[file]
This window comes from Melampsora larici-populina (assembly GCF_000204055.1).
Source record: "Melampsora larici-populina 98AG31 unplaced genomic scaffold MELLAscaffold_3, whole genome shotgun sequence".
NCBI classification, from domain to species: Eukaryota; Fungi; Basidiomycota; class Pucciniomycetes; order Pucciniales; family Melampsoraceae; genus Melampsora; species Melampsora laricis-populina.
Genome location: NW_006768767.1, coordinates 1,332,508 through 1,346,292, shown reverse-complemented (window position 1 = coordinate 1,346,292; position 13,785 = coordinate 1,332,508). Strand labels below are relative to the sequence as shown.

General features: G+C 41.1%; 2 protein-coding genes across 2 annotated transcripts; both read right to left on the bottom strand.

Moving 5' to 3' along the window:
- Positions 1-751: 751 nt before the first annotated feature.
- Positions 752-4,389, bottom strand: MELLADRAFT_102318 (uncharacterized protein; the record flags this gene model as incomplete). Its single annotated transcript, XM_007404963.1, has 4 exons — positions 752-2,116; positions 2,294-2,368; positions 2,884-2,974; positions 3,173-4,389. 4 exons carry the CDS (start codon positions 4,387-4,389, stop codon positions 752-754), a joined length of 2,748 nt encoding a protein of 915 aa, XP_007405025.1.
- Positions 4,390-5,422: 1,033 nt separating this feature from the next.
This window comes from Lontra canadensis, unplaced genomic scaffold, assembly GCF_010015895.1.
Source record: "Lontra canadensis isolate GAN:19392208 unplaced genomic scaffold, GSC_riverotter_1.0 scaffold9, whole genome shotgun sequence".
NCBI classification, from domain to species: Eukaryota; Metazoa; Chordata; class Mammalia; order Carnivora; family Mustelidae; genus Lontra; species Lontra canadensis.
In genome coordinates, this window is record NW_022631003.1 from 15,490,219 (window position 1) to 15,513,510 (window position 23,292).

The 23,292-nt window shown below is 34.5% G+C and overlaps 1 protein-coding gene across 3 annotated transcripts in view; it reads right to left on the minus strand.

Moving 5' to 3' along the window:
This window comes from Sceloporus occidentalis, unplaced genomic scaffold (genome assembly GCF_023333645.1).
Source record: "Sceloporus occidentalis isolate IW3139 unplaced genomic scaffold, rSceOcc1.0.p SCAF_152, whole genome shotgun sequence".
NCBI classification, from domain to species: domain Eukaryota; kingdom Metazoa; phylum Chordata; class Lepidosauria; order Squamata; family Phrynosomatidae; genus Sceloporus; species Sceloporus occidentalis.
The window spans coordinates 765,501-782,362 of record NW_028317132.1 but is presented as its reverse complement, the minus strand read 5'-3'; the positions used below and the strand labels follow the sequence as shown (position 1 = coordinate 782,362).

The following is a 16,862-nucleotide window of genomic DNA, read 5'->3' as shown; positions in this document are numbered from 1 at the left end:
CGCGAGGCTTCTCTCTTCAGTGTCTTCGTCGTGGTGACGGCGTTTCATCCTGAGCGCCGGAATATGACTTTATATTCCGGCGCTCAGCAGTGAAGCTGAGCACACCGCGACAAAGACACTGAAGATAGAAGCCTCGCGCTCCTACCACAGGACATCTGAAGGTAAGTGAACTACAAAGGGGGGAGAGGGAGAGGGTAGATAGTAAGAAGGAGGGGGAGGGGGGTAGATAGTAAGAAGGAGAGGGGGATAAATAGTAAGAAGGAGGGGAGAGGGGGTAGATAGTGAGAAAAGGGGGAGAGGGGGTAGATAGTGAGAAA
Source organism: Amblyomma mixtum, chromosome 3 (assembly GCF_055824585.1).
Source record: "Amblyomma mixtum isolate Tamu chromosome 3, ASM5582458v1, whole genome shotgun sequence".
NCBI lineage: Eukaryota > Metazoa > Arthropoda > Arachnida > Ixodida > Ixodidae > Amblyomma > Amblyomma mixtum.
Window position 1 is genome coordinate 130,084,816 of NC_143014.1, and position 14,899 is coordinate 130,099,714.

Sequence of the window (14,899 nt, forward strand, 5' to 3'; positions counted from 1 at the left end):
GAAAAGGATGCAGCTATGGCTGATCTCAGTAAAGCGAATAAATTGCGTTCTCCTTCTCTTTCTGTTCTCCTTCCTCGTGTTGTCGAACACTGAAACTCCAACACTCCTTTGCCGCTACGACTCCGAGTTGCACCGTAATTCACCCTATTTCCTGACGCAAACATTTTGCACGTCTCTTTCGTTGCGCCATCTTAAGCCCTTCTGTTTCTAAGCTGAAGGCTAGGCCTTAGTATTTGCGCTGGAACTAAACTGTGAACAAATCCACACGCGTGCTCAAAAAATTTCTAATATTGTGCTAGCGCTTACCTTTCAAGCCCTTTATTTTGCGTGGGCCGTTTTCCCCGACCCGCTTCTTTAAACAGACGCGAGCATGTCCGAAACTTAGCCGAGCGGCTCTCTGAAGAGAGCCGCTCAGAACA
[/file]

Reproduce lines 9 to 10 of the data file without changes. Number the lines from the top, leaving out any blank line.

- Positions 4,390-5,422: 1,033 nt separating this feature from the next.
This window comes from Lontra canadensis, unplaced genomic scaffold, assembly GCF_010015895.1.